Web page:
Knee Surgery: An Update on Outcomes

By Nadine Salmon, BSN, IBCLC, Clinical Content Specialist AMN Healthcare

The anterior cruciate ligament (ACL) is one of the most commonly injured ligaments of the knee. About 150,000 ACL injuries occur annually in the United States, and more than 4 million knee arthroscopies are performed worldwide each year (American Orthopedic Society for Sports Medicine, 2011).

According to the American Orthopedic Society for Sports Medicine (2011), arthroscopy is a common surgical procedure in which a joint is viewed using a small camera inserted into a tiny incision. Arthroscopy is a minimally invasive technique that allows access to the knee joint for visualization and repair. Technical advances have led to high definition monitors and high resolution cameras, making arthroscopy a very effective tool for treating knee problems.

Arthroscopy for the knee is most commonly used for the removal or repair of torn meniscal cartilage, reconstruction of a torn anterior cruciate ligament, trimming of torn pieces of articular cartilage, and removal of loose fragments of bone or cartilage or inflamed synovial tissue (American Academy of Orthopedic Surgeons [AAOS], 2011).

Recovery from knee arthroscopy is much faster than recovery from traditional open knee surgery. Possible complications of arthroscopy could include swelling, infection, blood clots and accumulation of blood in the knee. Typically, patients are able to drive from 1 to 3 weeks after the procedure, and most physical activities can be resumed 6 to 8 weeks after surgery, (in some cases, much sooner). High impact activities may need to be avoided for a longer time (AAOS, 2011). The final outcome of surgery will likely be determined by the degree of damage to the knee joint. If the articular cartilage has worn away completely, then full recovery may be less likely, and lifestyle modifications may be necessary.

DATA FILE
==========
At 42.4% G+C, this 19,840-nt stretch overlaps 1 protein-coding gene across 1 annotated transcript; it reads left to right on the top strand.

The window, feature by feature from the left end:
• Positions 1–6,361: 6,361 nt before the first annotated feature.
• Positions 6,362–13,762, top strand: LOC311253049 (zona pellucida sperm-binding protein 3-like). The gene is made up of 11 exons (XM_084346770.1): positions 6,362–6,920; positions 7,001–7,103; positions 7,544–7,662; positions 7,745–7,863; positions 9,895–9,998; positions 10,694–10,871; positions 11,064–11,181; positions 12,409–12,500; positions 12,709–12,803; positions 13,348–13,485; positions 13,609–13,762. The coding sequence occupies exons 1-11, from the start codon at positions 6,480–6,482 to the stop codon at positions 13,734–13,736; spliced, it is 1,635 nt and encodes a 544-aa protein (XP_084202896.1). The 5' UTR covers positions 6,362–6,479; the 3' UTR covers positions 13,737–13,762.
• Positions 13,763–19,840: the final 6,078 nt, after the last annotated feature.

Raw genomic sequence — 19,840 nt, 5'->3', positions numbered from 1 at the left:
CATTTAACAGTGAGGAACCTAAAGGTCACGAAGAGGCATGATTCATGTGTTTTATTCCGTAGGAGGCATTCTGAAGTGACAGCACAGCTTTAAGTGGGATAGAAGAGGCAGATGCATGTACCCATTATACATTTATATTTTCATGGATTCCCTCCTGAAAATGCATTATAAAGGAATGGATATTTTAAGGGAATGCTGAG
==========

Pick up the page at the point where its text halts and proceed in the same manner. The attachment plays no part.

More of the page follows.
Yet, despite the fact that arthroscopy and ACL repair is minimally invasive, an Australian study recently published in The American Journal of Sports Medicine indicated that 50% of those who underwent knee reconstruction, reported a decrease in performance post-surgery in both competitive and social sports. In fact, the report indicated that of more than 300 men and women who had knee reconstructive surgery, one third stopped playing sports entirely, while 68 participants who remained active said they didn't play as well as before surgery (Thrasybule, 2011).

In this study, researchers followed 314 men and women for two to seven years. Study participants had either played Australian-rules football, basketball, netball or soccer before their surgeries. At 39 months post-surgery, only 208 out of the 314 people who had an ACL repair were still playing a sport. Of those who continued to play, 68 said they played at a lower level than before their injury, and 140 said they played about the same as before their injury. The remaining 106 participants either were not playing sports or did not complete the entire study.

The researchers noted additional reasons participants chose to stop playing sports could include a fear of re-injury or decreased confidence in performing (Thrasybule, 2011).



American Academy of Orthopedic Surgeons (2011). Knee Arthroscopy. Retrieved from: http://orthoinfo.aaos.org/topic.cfm?topic=a00299

American Orthopedic Society for Sports Medicine (2011). Retrieved from: http://www.sportsmed.org/

National Institute of Health (2011). Knee Injuries and Disorders. Retrieved from: http://www.nlm.nih.gov/medlineplus/kneeinjuriesanddisorders.html

Thrasybule, L. (2011). After ACL repair, half can't play sports the same. Medline Plus. Retrieved from:  http://www.nlm.nih.gov/medlineplus/news/fullstory_117542.html